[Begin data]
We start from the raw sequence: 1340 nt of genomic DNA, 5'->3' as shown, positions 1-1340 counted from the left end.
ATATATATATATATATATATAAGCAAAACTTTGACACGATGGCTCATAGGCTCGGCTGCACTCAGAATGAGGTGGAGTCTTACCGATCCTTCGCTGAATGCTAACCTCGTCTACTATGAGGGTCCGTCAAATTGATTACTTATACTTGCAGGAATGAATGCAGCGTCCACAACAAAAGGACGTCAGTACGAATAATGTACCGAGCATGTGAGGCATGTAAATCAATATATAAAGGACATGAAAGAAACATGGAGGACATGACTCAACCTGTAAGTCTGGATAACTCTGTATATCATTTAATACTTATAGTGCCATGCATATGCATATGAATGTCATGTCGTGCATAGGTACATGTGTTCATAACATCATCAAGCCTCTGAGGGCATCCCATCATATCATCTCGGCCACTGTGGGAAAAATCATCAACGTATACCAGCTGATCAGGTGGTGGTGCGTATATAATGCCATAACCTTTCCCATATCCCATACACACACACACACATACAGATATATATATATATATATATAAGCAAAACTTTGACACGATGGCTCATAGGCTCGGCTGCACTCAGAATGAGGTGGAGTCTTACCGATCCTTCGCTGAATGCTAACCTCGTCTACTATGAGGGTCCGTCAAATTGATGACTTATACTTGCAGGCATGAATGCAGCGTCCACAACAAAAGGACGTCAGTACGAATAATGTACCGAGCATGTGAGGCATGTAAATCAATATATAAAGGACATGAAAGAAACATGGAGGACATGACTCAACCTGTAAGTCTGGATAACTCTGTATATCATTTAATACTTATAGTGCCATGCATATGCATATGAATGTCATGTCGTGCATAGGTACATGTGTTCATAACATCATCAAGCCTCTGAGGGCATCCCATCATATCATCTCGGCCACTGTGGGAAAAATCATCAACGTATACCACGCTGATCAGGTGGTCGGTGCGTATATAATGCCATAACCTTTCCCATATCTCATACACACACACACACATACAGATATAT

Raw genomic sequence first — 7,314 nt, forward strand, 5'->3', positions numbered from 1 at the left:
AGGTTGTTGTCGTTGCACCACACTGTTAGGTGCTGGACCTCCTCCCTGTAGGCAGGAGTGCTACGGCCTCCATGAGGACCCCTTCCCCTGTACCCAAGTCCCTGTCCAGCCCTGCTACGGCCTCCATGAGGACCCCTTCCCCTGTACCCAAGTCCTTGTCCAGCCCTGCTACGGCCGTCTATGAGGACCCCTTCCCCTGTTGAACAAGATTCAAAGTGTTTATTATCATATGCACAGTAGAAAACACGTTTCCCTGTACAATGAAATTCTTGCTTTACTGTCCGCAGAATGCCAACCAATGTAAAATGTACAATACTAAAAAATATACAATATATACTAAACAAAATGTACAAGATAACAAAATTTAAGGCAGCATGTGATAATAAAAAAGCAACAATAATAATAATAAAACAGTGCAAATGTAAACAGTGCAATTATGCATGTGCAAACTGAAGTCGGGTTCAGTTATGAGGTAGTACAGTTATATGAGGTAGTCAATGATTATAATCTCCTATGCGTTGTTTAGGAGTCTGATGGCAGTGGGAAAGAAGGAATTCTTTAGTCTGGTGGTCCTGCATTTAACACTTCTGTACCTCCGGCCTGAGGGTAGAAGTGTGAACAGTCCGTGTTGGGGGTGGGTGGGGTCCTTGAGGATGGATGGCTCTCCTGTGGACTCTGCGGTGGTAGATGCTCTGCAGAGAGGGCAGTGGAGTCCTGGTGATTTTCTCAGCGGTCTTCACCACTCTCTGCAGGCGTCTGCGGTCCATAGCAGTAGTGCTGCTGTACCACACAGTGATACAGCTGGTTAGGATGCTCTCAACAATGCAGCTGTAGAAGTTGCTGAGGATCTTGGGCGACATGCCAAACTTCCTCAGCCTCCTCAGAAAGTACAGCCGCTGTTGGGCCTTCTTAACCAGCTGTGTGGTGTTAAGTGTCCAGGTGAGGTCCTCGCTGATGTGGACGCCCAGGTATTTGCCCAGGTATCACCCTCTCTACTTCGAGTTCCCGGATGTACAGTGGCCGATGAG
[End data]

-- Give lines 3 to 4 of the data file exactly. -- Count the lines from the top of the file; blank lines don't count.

Raw genomic sequence first — 7,314 nt, forward strand, 5'->3', positions numbered from 1 at the left:
AGGTTGTTGTCGTTGCACCACACTGTTAGGTGCTGGACCTCCTCCCTGTAGGCAGGAGTGCTACGGCCTCCATGAGGACCCCTTCCCCTGTACCCAAGTCCCTGTCCAGCCCTGCTACGGCCTCCATGAGGACCCCTTCCCCTGTACCCAAGTCCTTGTCCAGCCCTGCTACGGCCGTCTATGAGGACCCCTTCCCCTGTTGAACAAGATTCAAAGTGTTTATTATCATATGCACAGTAGAAAACACGTTTCCCTGTACAATGAAATTCTTGCTTTACTGTCCGCAGAATGCCAACCAATGTAAAATGTACAATACTAAAAAATATACAATATATACTAAACAAAATGTACAAGATAACAAAATTTAAGGCAGCATGTGATAATAAAAAAGCAACAATAATAATAATAAAACAGTGCAAATGTAAACAGTGCAATTATGCATGTGCAAACTGAAGTCGGGTTCAGTTATGAGGTAGTACAGTTATATGAGGTAGTCAATGATTATAATCTCCTATGCGTTGTTTAGGAGTCTGATGGCAGTGGGAAAGAAGGAATTCTTTAGTCTGGTGGTCCTGCATTTAACACTTCTGTACCTCCGGCCTGAGGGTAGAAGTGTGAACAGTCCGTGTTGGGGGTGGGTGGGGTCCTTGAGGATGGATGGCTCTCCTGTGGACTCTGCGGTGGTAGATGCTCTGCAGAGAGGGCAGTGGAGTCCTGGTGATTTTCTCAGCGGTCTTCACCACTCTCTGCAGGCGTCTGCGGTCCATAGCAGTAGTGCTGCTGTACCACACAGTGATACAGCTGGTTAGGATGCTCTCAACAATGCAGCTGTAGAAGTTGCTGAGGATCTTGGGCGACATGCCAAACTTCCTCAGCCTCCTCAGAAAGTACAGCCGCTGTTGGGCCTTCTTAACCAGCTGTGTGGTGTTAAGTGTCCAGGTGAGGTCCTCGCTGATGTGGACGCCCAGGTATTTGCCCAGGTATCACCCTCTCTACTTCGAGTTCCCGGATGTACAGTGGCCGATGAG